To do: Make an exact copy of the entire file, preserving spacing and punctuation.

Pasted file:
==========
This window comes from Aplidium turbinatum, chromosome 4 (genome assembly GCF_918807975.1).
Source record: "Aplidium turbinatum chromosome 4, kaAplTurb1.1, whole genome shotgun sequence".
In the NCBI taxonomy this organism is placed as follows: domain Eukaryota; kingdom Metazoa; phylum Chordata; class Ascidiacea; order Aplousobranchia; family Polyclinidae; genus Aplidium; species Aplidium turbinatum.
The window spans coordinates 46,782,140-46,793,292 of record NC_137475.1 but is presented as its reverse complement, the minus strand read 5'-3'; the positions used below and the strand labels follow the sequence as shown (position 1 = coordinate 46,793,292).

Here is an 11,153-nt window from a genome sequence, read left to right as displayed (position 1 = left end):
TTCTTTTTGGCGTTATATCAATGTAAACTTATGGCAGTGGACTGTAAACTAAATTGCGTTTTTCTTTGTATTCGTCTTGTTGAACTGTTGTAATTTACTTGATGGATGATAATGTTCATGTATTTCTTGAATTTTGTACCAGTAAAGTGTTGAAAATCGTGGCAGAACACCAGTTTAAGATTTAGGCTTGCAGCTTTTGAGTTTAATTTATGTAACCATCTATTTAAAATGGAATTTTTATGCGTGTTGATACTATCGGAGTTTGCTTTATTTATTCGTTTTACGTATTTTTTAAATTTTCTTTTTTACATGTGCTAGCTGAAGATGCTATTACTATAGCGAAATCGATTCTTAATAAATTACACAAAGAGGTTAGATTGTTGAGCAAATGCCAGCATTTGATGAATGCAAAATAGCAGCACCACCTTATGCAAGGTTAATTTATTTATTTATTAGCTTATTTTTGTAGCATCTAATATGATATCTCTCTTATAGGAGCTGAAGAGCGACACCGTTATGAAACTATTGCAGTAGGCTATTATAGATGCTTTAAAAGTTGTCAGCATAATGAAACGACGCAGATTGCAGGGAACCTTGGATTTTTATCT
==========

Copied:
This window comes from Aplidium turbinatum, chromosome 4 (genome assembly GCF_918807975.1).
Source record: "Aplidium turbinatum chromosome 4, kaAplTurb1.1, whole genome shotgun sequence".
In the NCBI taxonomy this organism is placed as follows: domain Eukaryota; kingdom Metazoa; phylum Chordata; class Ascidiacea; order Aplousobranchia; family Polyclinidae; genus Aplidium; species Aplidium turbinatum.
The window spans coordinates 46,782,140-46,793,292 of record NC_137475.1 but is presented as its reverse complement, the minus strand read 5'-3'; the positions used below and the strand labels follow the sequence as shown (position 1 = coordinate 46,793,292).

Here is an 11,153-nt window from a genome sequence, read left to right as displayed (position 1 = left end):
TTCTTTTTGGCGTTATATCAATGTAAACTTATGGCAGTGGACTGTAAACTAAATTGCGTTTTTCTTTGTATTCGTCTTGTTGAACTGTTGTAATTTACTTGATGGATGATAATGTTCATGTATTTCTTGAATTTTGTACCAGTAAAGTGTTGAAAATCGTGGCAGAACACCAGTTTAAGATTTAGGCTTGCAGCTTTTGAGTTTAATTTATGTAACCATCTATTTAAAATGGAATTTTTATGCGTGTTGATACTATCGGAGTTTGCTTTATTTATTCGTTTTACGTATTTTTTAAATTTTCTTTTTTACATGTGCTAGCTGAAGATGCTATTACTATAGCGAAATCGATTCTTAATAAATTACACAAAGAGGTTAGATTGTTGAGCAAATGCCAGCATTTGATGAATGCAAAATAGCAGCACCACCTTATGCAAGGTTAATTTATTTATTTATTAGCTTATTTTTGTAGCATCTAATATGATATCTCTCTTATAGGAGCTGAAGAGCGACACCGTTATGAAACTATTGCAGTAGGCTATTATAGATGCTTTAAAAGTTGTCAGCATAATGAAACGACGCAGATTGCAGGGAACCTTGGATTTTTATCT